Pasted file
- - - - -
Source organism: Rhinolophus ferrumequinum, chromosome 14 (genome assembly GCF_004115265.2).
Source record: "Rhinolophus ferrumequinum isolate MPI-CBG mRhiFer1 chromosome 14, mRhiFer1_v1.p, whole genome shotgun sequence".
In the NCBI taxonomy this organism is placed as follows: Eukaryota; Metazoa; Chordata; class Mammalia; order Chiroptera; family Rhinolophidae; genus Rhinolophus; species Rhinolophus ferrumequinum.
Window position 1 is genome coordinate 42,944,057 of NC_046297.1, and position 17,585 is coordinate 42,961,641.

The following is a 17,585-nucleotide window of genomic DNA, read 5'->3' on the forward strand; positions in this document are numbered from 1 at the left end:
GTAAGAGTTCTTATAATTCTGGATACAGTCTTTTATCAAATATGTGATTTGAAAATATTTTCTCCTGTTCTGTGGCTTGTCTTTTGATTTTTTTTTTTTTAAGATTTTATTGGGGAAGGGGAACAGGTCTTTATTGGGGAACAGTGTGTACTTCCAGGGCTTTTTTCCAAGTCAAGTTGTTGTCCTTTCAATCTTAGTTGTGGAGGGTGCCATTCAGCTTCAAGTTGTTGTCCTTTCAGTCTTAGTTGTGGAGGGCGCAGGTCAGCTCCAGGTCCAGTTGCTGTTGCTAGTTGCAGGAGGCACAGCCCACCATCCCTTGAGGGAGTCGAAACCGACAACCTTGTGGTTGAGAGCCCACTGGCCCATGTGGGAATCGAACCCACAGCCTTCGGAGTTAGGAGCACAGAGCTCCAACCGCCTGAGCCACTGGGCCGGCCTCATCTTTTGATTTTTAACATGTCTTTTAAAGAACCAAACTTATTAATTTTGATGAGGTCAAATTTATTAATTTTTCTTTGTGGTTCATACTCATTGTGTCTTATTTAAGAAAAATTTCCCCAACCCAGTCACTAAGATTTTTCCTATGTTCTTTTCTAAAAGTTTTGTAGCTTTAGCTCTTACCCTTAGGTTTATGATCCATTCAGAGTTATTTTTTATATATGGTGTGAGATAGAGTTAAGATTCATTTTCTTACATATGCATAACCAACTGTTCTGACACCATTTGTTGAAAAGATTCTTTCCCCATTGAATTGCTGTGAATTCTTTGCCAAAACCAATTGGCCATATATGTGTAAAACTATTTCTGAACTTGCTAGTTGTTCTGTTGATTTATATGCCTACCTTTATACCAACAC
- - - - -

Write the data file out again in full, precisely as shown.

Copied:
Source organism: Rhinolophus ferrumequinum, chromosome 14 (genome assembly GCF_004115265.2).
Source record: "Rhinolophus ferrumequinum isolate MPI-CBG mRhiFer1 chromosome 14, mRhiFer1_v1.p, whole genome shotgun sequence".
In the NCBI taxonomy this organism is placed as follows: Eukaryota; Metazoa; Chordata; class Mammalia; order Chiroptera; family Rhinolophidae; genus Rhinolophus; species Rhinolophus ferrumequinum.
Window position 1 is genome coordinate 42,944,057 of NC_046297.1, and position 17,585 is coordinate 42,961,641.

The following is a 17,585-nucleotide window of genomic DNA, read 5'->3' on the forward strand; positions in this document are numbered from 1 at the left end:
GTAAGAGTTCTTATAATTCTGGATACAGTCTTTTATCAAATATGTGATTTGAAAATATTTTCTCCTGTTCTGTGGCTTGTCTTTTGATTTTTTTTTTTTTAAGATTTTATTGGGGAAGGGGAACAGGTCTTTATTGGGGAACAGTGTGTACTTCCAGGGCTTTTTTCCAAGTCAAGTTGTTGTCCTTTCAATCTTAGTTGTGGAGGGTGCCATTCAGCTTCAAGTTGTTGTCCTTTCAGTCTTAGTTGTGGAGGGCGCAGGTCAGCTCCAGGTCCAGTTGCTGTTGCTAGTTGCAGGAGGCACAGCCCACCATCCCTTGAGGGAGTCGAAACCGACAACCTTGTGGTTGAGAGCCCACTGGCCCATGTGGGAATCGAACCCACAGCCTTCGGAGTTAGGAGCACAGAGCTCCAACCGCCTGAGCCACTGGGCCGGCCTCATCTTTTGATTTTTAACATGTCTTTTAAAGAACCAAACTTATTAATTTTGATGAGGTCAAATTTATTAATTTTTCTTTGTGGTTCATACTCATTGTGTCTTATTTAAGAAAAATTTCCCCAACCCAGTCACTAAGATTTTTCCTATGTTCTTTTCTAAAAGTTTTGTAGCTTTAGCTCTTACCCTTAGGTTTATGATCCATTCAGAGTTATTTTTTATATATGGTGTGAGATAGAGTTAAGATTCATTTTCTTACATATGCATAACCAACTGTTCTGACACCATTTGTTGAAAAGATTCTTTCCCCATTGAATTGCTGTGAATTCTTTGCCAAAACCAATTGGCCATATATGTGTAAAACTATTTCTGAACTTGCTAGTTGTTCTGTTGATTTATATGCCTACCTTTATACCAACAC